Yes there is a lot of fantasy and paranormal out there right now. It is what teens are reading and there are a lot of excellent authors out there. It comes down to parent supervision. I've tried to talk 3rd and 4th graders out of checking out Twilight and the Vampier Academy books, if only because they are too young for them. It is not much different from mothers checking out explicit romances for their 14 year old daughters. There are good age appropriate romances for them, why the rush? Teens need to learn about the world. Parents may choose to raise them in a bubble, but they do them no favors. Expose them to a variety of things and guide them in their choices. If you are unsure, read it yourself first and judge it. Not only will you be familiar with the book, you will be able to discuss it with your child. If you have objections, tell them why you don't like the book. That is how they learn to be discerning individuals. A young adult learns nothing from "I'm the parent and I said so." Give them a reason, show them. If you want them to avoid pitfalls, you have to teach them to recognize them.

These ministers need to remember that they are preaching to their church, not the whole community. Their congregants need to remember that they are making choices for themselves and their families. They have no right to impose their reading preferences on anyone else. They like christian fiction, I have made it available. Someone else likes fantasy and paranormal, that is available too. If you don't like it don't read it. But don't condemn me because I like or believe something different. Christianity is not the only religion in the world. As several priests in our church have said over the years "This is our path, the one we have chosen. It is right for us. There are other paths that others have chosen that are right for them. They are not right or wrong, just different." It is too bad that more people don't see things that way.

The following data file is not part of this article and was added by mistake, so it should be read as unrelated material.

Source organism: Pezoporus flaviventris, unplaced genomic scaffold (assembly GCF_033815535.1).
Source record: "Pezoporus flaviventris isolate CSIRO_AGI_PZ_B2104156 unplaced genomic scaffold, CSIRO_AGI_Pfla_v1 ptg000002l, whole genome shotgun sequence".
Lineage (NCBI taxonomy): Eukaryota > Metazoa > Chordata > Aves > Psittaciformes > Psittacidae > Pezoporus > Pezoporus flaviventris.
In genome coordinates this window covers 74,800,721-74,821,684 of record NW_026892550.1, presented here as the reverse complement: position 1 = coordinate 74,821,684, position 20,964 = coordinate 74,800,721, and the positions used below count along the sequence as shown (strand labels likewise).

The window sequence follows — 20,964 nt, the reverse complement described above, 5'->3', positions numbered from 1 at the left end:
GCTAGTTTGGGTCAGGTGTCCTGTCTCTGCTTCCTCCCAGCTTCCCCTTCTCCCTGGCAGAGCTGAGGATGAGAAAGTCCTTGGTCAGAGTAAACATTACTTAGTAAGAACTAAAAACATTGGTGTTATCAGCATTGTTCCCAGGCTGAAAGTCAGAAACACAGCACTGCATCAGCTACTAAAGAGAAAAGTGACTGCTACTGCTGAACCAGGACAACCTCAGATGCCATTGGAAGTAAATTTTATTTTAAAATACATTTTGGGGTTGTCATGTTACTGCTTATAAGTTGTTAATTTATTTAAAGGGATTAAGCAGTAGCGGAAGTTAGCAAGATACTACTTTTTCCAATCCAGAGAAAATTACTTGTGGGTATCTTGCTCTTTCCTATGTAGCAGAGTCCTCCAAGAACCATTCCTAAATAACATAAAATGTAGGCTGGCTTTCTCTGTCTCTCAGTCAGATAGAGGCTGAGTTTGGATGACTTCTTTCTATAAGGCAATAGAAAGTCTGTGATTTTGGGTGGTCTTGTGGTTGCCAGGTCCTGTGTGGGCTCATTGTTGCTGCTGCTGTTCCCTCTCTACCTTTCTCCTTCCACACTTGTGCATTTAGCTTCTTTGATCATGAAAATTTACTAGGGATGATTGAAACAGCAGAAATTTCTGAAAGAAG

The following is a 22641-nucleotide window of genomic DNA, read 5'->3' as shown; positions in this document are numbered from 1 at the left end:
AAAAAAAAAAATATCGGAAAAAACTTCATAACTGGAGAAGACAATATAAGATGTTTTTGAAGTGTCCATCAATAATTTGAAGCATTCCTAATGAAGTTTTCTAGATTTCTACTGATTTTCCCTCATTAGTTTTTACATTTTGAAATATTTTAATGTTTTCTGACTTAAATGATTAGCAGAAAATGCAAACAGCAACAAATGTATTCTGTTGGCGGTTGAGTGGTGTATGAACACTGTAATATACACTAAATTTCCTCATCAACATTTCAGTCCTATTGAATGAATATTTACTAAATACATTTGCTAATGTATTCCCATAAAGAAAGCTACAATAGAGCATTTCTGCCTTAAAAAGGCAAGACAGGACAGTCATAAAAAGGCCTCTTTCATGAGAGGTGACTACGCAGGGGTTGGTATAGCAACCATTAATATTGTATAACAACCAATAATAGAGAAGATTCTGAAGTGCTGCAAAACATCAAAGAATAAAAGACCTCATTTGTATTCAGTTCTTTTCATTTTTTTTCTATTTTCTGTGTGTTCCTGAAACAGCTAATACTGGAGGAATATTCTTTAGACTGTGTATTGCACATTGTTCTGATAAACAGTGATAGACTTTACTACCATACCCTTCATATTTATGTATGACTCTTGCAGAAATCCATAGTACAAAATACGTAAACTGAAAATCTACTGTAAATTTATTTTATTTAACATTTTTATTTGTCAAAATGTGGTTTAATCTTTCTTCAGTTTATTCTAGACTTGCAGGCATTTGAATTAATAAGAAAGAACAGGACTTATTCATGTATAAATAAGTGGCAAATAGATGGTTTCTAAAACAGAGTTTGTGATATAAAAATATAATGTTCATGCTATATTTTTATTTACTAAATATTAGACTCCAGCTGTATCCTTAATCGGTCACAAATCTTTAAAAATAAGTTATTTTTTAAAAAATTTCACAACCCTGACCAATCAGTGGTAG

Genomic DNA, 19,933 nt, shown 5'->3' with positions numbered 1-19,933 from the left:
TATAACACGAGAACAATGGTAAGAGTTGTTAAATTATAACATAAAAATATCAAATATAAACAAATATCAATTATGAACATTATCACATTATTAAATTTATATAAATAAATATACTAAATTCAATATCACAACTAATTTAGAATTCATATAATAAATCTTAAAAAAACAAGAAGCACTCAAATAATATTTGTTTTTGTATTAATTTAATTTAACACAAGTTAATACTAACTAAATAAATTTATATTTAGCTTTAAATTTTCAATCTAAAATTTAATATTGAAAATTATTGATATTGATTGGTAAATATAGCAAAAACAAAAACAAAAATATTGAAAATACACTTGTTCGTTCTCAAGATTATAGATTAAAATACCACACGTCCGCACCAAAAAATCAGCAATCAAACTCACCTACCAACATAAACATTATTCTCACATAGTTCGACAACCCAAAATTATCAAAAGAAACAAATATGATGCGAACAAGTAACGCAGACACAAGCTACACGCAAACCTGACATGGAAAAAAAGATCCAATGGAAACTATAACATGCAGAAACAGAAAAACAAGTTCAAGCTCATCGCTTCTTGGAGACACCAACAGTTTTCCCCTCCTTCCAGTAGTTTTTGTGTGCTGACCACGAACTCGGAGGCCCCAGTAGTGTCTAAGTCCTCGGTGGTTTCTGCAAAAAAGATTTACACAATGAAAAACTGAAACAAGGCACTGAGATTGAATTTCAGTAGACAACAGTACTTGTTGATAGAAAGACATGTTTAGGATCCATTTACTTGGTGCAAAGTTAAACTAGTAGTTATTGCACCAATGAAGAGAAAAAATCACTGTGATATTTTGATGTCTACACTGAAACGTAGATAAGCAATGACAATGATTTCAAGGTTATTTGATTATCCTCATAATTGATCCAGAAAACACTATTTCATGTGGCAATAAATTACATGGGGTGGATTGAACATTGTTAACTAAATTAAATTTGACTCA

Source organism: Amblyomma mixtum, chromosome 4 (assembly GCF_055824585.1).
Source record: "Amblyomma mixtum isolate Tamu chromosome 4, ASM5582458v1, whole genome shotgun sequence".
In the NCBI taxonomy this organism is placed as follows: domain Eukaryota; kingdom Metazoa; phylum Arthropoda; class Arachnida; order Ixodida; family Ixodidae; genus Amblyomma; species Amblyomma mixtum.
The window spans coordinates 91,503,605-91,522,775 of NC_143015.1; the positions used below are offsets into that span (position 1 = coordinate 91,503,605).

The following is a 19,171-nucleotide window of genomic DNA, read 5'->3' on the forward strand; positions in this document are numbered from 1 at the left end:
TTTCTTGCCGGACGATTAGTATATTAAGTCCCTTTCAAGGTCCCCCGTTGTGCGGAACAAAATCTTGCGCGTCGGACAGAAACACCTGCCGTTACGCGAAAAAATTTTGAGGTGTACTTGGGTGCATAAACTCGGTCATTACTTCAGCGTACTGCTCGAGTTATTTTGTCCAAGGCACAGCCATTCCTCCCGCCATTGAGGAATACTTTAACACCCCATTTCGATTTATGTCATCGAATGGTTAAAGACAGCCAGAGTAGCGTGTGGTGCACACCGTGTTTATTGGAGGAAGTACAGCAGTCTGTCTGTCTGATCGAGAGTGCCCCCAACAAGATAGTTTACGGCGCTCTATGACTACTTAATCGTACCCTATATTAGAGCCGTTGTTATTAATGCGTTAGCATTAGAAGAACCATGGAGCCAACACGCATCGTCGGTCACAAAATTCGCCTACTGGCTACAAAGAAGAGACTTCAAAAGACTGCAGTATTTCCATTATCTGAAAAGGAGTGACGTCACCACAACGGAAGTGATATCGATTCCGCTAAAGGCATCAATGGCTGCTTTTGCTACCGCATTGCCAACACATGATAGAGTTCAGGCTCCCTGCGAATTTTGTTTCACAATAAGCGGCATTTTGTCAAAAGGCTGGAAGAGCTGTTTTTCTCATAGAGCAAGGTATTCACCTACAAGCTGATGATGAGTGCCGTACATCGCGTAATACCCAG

Elisabeth Marie said...

As long as you can accept it for what it is (FICTION), then I see no reason to read about such things.

Jennie Smith said...

Great post! The age old debate will continue as new things are written every year. I am a preacher's kid, but I am lucky in that my parents completely supported me reading whatever I chose to because they believed that how they lived their lives and taught me should be the basis for how I lived my life. And they are AMAZING parents. People like to place blame on something and literature always seems to catch it. I love the fact that I had family members who told me not to read HP because it was evil and then I sent them books like The Gospel According to Harry Potter: The Spiritual Journey of the World's Greatest Seeker by Connie Neal and that shut them up! Again, great post!!

Patty said...

As a Christian, I have to get into this debate. I want to first tell everyone reading this that this is not to offend anyone or the Church itself but here are my thoughts.

I personally find it ridiculous that the church tells us to read or not read certain books. These are FICTION books and there are worst things in real life.

Those kids who are influenced by these books to make decisions such as joining a dark cult, is not because of the books or MATURITY. It's about the parents. The kids have probably been surrounded and pushed into a religion and they feel like they need to rebel. Their parents have NEVER taught them otherwise. It's not their or THE BOOK'S fault.

Maybe you can tell but I'm not a hardcore religious person. I believe that people can think their own way and that real faith lies with God, not the church. Anyways, thinking this, I have my own ideas and values that are in no way 'wrong'. I have learned many things from books, including about sex. I don't believe in telling some one to read or not to read a book. That should be the person's own choice.

Great post! I'm always very opinionated in these things so I hope my opinion came through without offending anyone.